You could say Adwoa Aboah's 2019 is going pretty well. It's barely a week into March and she's already released a beauty collaboration with Revlon and her Gurls Talk platform, walked in a London Fashion Week show in benefit of Justice4Grenfell, and announced that she'll take part in a panel on International Women's Day with Meghan Markle, Annie Lennox OBE, the former Prime Minister of Australia Julia Gillard.
Oh, did we mentioned the British multi-hyphenate is only 26?
The latest advancement in her plot for world domination is just in time for International Women's Day (8 March). Aboah can officially check off one of the major markers of super-stardom: She now has her very own Barbie. Her and 20 other influential women, including previous BAZAAR cover star Yara Shahidi and tennis star Naomi Osaka, were selected to front the brand's "Shero" campaign.
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My very own Barbie! It’s mad!! Seeing my own doll that has my skin colour, shaved head, freckles and my tattoo’s is beyond mad. I spent the majority of my childhood wishing for blonde hair, pining over Barbies light skin and blue eyes. All those years ago and I didn’t feel like I was represented anywhere. But today with my big toothy grin I feel so very proud to have been awarded this Shero doll for all the hard work I have put into myself and @gurlstalk All I hope is that some little girl out there sees this and realises that her wildest dreams are possible if she puts her mind to it. I hear you and see you, this doll is for you. #MoreRoleModels #Shero #Barbie60 @BarbieStyle
Announcing the collaboration on Instagram, the Gurl Talk founder opened up about her intention with her Barbie: "Seeing my own doll that has my skin colour, shaved head, freckles and my tattoo’s is beyond mad. I spent the majority of my childhood wishing for blonde hair, pining over Barbies light skin and blue eyes...All those years ago and I didn’t feel like I was represented anywhere."
If you aren't crying yet, it gets EVEN MORE EMOTIONAL.
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Life is mad and wonderful and I’m in total shock! So excited to finally share with you my very own @Barbie Shero doll today. Through my organisation @GurlsTalk and Barbie’s mission to close the Dream Gap, we have both been on journeys to empower girls to believe anything is possible and I’m thrilled to work with Barbie for her 60th Anniversary to share my story and the community we have nurtured on Gurls Talk. What an absolute honor to be awarded this because of all the work I do with Gurls Talk means even more. Mad love to everyone at Barbie and all the amazing artists who made my Doll (by hand). This is a dream come true!!!! My one of a kind doll is wearing the outfit I won model of the year In, another pivotal moment in my career The outfit is by my loves @HalpernStudio and @StephenJonesMillinery Shoes by @LouboutinWorld and a second outfit repping the love of my life Gurls Talk. I CANT STOP SMILING! #MoreRoleModels #Shero #Barbie60 @BarbieStyle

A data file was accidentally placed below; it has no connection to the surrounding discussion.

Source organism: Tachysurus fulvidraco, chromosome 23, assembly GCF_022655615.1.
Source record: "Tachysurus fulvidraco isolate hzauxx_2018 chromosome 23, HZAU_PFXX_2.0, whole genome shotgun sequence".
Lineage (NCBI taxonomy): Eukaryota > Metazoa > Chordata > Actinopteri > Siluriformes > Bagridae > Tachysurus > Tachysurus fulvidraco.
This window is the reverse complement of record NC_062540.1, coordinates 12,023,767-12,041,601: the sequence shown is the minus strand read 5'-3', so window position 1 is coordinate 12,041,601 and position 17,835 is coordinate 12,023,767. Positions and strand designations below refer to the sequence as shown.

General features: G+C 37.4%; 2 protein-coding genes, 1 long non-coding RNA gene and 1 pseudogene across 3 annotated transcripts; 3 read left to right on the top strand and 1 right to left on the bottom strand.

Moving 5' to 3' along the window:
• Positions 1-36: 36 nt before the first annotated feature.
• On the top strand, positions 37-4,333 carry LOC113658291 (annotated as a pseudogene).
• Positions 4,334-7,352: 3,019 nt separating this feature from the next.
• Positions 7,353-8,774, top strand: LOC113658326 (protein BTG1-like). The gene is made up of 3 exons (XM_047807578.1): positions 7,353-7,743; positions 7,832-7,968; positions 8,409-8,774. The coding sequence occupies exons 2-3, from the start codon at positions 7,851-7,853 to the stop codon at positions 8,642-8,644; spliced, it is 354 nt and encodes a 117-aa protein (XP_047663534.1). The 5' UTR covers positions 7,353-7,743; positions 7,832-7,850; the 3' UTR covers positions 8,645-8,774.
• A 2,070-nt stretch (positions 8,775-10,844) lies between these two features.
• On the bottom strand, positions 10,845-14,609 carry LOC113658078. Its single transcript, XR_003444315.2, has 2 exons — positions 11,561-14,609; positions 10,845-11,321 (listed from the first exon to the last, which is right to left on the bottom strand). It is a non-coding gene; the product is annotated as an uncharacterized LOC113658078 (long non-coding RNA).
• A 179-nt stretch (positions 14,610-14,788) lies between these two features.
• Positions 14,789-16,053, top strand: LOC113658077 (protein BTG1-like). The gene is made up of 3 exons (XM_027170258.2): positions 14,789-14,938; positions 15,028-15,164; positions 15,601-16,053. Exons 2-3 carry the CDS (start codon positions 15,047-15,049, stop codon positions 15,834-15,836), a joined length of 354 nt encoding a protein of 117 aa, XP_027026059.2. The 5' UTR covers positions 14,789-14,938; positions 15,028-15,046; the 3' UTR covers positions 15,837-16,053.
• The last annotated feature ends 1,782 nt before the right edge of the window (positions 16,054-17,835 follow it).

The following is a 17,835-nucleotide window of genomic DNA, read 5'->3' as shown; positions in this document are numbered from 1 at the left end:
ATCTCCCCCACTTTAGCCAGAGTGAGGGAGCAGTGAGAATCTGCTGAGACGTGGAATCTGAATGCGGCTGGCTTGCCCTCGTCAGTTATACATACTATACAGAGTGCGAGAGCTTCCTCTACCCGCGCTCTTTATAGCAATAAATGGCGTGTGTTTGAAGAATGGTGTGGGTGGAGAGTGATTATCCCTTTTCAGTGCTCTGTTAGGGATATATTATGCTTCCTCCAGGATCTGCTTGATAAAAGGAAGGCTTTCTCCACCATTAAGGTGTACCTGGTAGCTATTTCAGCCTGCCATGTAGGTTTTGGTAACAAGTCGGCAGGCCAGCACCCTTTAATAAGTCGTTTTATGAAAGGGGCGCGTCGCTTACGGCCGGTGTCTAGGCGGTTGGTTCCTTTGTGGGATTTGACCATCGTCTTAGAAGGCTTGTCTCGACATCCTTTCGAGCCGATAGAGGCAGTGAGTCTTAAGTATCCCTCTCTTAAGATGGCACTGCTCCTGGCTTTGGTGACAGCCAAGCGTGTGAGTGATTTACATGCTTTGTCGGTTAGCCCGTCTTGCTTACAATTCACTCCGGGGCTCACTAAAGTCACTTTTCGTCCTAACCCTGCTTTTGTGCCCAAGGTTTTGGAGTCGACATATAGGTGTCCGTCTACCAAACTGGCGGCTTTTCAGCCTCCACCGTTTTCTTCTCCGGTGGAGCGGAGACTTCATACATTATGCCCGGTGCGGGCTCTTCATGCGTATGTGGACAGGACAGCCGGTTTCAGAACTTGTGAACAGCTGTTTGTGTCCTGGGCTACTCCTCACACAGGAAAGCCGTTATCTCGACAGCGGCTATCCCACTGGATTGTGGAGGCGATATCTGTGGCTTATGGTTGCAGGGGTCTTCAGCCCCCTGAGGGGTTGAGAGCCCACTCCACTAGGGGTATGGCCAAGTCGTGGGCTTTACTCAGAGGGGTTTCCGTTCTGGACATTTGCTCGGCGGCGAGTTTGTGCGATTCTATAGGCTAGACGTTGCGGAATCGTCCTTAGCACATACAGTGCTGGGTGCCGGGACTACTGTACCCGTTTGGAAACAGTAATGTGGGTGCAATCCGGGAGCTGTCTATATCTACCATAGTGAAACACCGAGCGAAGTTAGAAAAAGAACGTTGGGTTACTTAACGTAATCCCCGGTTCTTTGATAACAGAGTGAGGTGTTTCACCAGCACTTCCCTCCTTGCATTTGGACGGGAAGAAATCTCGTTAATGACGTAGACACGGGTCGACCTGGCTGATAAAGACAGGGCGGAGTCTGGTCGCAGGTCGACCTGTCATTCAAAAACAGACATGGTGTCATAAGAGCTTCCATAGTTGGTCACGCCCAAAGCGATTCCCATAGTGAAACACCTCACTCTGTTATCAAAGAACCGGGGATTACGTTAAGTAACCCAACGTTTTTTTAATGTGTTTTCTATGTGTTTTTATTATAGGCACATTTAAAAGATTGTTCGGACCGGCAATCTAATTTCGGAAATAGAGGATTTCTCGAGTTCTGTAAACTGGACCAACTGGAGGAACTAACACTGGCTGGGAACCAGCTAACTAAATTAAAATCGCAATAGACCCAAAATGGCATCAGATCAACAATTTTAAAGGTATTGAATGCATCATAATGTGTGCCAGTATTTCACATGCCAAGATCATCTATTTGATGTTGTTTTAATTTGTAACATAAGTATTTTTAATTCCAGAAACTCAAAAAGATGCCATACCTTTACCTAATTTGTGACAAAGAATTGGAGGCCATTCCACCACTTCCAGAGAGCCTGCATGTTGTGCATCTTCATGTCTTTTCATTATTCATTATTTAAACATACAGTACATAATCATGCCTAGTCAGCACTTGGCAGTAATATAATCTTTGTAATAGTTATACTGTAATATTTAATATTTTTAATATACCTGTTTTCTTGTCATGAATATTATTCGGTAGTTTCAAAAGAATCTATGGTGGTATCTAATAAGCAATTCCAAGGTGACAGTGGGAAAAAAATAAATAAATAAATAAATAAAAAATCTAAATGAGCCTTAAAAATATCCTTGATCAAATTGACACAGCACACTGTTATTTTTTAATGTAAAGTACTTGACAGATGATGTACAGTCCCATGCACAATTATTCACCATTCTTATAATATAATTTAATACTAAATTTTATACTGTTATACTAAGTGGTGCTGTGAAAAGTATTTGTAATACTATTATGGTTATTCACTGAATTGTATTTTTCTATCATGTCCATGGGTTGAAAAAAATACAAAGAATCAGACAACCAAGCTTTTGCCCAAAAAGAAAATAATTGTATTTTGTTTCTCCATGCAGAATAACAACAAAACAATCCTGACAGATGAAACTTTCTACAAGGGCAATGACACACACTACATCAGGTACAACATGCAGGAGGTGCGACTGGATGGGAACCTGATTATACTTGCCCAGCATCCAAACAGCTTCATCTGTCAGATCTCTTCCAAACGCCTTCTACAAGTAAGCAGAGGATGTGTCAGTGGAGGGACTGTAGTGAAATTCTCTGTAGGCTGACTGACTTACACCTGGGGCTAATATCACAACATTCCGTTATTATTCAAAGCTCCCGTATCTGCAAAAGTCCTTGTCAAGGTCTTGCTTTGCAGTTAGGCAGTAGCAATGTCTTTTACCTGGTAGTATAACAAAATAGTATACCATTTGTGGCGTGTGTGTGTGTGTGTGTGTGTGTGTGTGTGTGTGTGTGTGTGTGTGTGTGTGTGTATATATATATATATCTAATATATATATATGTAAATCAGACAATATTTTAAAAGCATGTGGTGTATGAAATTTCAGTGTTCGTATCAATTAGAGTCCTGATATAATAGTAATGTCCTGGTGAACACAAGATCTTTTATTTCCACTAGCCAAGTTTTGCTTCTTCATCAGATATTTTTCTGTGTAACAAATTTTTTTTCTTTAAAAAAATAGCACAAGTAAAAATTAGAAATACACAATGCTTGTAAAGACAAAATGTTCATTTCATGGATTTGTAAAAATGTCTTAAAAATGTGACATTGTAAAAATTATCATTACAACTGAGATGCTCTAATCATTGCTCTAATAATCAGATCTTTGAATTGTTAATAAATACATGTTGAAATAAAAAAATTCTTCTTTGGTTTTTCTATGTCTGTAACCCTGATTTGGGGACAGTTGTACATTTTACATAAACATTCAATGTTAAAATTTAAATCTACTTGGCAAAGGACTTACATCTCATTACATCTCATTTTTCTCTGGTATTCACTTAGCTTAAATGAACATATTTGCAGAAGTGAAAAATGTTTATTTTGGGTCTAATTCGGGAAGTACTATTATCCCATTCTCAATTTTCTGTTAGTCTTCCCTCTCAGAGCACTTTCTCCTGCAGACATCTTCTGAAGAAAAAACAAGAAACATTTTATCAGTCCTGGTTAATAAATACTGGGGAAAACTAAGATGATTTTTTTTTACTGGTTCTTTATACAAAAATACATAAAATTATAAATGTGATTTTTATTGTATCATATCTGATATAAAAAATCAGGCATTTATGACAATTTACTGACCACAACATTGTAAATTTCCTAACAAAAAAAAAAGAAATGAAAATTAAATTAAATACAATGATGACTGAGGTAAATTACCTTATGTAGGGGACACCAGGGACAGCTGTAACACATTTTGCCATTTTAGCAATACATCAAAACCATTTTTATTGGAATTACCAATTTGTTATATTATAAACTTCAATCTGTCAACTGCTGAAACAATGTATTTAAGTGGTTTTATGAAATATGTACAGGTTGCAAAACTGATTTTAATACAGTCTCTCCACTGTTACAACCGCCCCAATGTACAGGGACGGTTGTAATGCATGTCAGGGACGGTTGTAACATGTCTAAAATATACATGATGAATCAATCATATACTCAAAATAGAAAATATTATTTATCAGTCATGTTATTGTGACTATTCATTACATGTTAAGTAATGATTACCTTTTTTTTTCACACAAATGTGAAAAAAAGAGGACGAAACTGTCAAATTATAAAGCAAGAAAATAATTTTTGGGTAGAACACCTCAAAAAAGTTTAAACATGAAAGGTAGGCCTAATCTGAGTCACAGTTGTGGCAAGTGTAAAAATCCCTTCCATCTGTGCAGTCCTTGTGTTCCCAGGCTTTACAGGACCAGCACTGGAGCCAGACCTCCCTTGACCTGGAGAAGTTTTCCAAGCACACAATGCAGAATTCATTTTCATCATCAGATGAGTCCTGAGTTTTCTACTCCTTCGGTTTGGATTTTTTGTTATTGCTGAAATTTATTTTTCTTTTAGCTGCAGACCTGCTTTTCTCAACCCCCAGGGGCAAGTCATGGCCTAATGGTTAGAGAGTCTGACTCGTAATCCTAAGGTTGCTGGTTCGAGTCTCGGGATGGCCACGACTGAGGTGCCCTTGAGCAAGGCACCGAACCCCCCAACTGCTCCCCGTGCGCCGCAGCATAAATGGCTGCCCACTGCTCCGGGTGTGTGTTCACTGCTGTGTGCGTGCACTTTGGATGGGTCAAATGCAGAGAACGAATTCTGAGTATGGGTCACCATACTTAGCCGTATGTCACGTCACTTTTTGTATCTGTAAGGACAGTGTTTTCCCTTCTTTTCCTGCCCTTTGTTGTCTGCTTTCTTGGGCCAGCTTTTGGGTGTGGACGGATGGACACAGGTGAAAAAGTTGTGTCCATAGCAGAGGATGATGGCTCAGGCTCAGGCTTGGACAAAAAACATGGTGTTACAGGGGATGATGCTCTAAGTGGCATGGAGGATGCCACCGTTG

Her Barbie has a number of very on-trend looks (as you'd expect), including the outfit that she wore at the 2017 Fashion Awards when she recieved Model of the Year. The doll has a very tiny remake of the glam little Halpern sequin dress she wore, as well as a pair of Louboutins and a turban from Stephen Jones.
Although Aboah doesn't identify as Muslim, giving children the option (among very, very limited options) to have a doll with a head-covering is a pivot in the direction of inclusivity.
"All I hope is that some little girl out there sees this and realises that her wildest dreams are possible if she puts her mind to it. I hear you and see you, this doll is for you," she writes on Instagram.
Yara Shahidi said of her Barbie and the Shero project: "Let’s continue to inspire the next generation and each other. We need your voices and are watching you all Blossom and shine!
In addition to celebrating International Women's Day, the new Barbie collection is for the brand's 60th birthday celebration. As part of the company's Dream Gap Project, $1 from every Barbie that is purchased will go towards organizations designed to level the playing field for young girls.
What is the Dream Gap? "Starting at age 5, many girls begin to develop limiting self-beliefs. They stop believing their gender can do or be anything. This is the Dream Gap, and this is the year Barbie begins working to close it," says their website.
Find out more about Barbie's Women's Day range and the women who inspired it, go to barbie.com.
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